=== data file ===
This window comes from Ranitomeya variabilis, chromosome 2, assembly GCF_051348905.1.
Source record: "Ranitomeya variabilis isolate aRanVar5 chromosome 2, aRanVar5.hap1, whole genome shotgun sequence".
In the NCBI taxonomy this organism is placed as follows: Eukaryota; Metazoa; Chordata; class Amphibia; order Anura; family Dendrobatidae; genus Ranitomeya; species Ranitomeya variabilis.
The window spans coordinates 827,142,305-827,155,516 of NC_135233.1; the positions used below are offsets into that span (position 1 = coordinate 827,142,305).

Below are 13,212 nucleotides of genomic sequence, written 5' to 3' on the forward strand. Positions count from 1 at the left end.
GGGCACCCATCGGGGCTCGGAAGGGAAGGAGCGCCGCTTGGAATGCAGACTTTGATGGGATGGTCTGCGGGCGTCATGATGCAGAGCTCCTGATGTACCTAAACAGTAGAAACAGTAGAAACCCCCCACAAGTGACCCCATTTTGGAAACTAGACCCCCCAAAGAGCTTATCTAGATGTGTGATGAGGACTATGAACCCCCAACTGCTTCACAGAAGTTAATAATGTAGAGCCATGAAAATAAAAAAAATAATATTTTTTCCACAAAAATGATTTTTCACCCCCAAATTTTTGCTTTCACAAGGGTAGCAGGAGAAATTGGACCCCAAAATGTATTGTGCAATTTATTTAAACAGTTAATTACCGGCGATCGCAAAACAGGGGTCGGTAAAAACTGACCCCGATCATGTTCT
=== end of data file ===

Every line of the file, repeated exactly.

This window comes from Ranitomeya variabilis, chromosome 2, assembly GCF_051348905.1.
Source record: "Ranitomeya variabilis isolate aRanVar5 chromosome 2, aRanVar5.hap1, whole genome shotgun sequence".
In the NCBI taxonomy this organism is placed as follows: Eukaryota; Metazoa; Chordata; class Amphibia; order Anura; family Dendrobatidae; genus Ranitomeya; species Ranitomeya variabilis.
The window spans coordinates 827,142,305-827,155,516 of NC_135233.1; the positions used below are offsets into that span (position 1 = coordinate 827,142,305).

Below are 13,212 nucleotides of genomic sequence, written 5' to 3' on the forward strand. Positions count from 1 at the left end.
GGGCACCCATCGGGGCTCGGAAGGGAAGGAGCGCCGCTTGGAATGCAGACTTTGATGGGATGGTCTGCGGGCGTCATGATGCAGAGCTCCTGATGTACCTAAACAGTAGAAACAGTAGAAACCCCCCACAAGTGACCCCATTTTGGAAACTAGACCCCCCAAAGAGCTTATCTAGATGTGTGATGAGGACTATGAACCCCCAACTGCTTCACAGAAGTTAATAATGTAGAGCCATGAAAATAAAAAAAATAATATTTTTTCCACAAAAATGATTTTTCACCCCCAAATTTTTGCTTTCACAAGGGTAGCAGGAGAAATTGGACCCCAAAATGTATTGTGCAATTTATTTAAACAGTTAATTACCGGCGATCGCAAAACAGGGGTCGGTAAAAACTGACCCCGATCATGTTCT